Understanding your similarity report

Interpreting the report

Turnitin is known for searching student submissions for matches against our extensive database. If instances are found where a user's writing is similar to or matches against a source this will be flagged for your review in the match overview.

The database includes billions of web pages: both current and archived content from the Internet, a repository of works students have submitted to Turnitin in the past, and a collection of documents, which comprises thousands of periodicals, journals, and publications.

The percentage of the similarity score is based on the amount of matching text in a document. It is perfectly natural for an assignment to match against some of our databases. If you've used quotes and referenced correctly, there will be instances where we will find a match and that is totally OK! The similarity score simply highlights any matching areas in your paper so your teacher can use this as an investigative tool to determine if the match is or is not acceptable. Each match is highlighted and color-coded to make it easier to distinguish between multiple possible matches.

What is a ‘good’ or ‘bad’ similarity score?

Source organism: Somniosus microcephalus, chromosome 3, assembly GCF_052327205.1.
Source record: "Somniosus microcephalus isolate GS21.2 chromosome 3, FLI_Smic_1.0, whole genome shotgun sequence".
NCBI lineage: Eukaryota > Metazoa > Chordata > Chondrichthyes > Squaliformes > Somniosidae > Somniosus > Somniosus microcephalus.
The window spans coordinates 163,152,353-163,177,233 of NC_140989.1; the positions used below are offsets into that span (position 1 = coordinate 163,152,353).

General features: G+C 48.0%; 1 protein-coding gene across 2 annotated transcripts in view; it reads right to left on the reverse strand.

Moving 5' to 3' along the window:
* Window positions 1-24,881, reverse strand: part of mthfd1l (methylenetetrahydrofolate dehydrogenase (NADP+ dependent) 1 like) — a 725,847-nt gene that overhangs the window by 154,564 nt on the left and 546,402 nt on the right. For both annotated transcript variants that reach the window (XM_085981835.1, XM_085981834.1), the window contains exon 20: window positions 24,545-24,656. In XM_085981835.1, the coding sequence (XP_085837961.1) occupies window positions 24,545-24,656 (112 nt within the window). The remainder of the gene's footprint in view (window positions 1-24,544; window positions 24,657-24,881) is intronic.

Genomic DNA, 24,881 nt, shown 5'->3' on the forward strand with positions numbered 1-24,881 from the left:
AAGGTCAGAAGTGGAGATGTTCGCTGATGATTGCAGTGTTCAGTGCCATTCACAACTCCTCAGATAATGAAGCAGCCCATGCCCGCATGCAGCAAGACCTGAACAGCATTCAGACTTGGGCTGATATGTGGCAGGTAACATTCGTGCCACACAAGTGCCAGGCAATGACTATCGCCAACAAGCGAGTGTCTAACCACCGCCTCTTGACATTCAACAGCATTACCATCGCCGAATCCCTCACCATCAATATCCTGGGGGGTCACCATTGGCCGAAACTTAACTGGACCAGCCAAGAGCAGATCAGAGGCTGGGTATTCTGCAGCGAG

There is no fixed number to receive as a score in your Turnitin Similarity Report. However, your school or teacher may have assigned a certain number as the acceptable threshold for assignments. Consult your teacher for details on this threshold. Some similarity is usually expected and can simply mean that you have included source-based evidence which is a requirement for some assignments. If you have concerns or questions regarding any aspect of your similarity score, your teacher will be able to advise you.

What can I do with the information in the report?

The information in your Turnitin Similarity Report should help you make decisions about how to improve your writing, whether that is in later drafts of the same assignment or on future assignments of a different nature. If you have the opportunity to revise your writing based on your Similarity Score, consider the following:

  • choose only the most significant quotes to include from your sources

  • summarize, paraphrase, or explain an idea in your own words rather than quoting it directly

  • cite all of your evidence using the appropriate citation style

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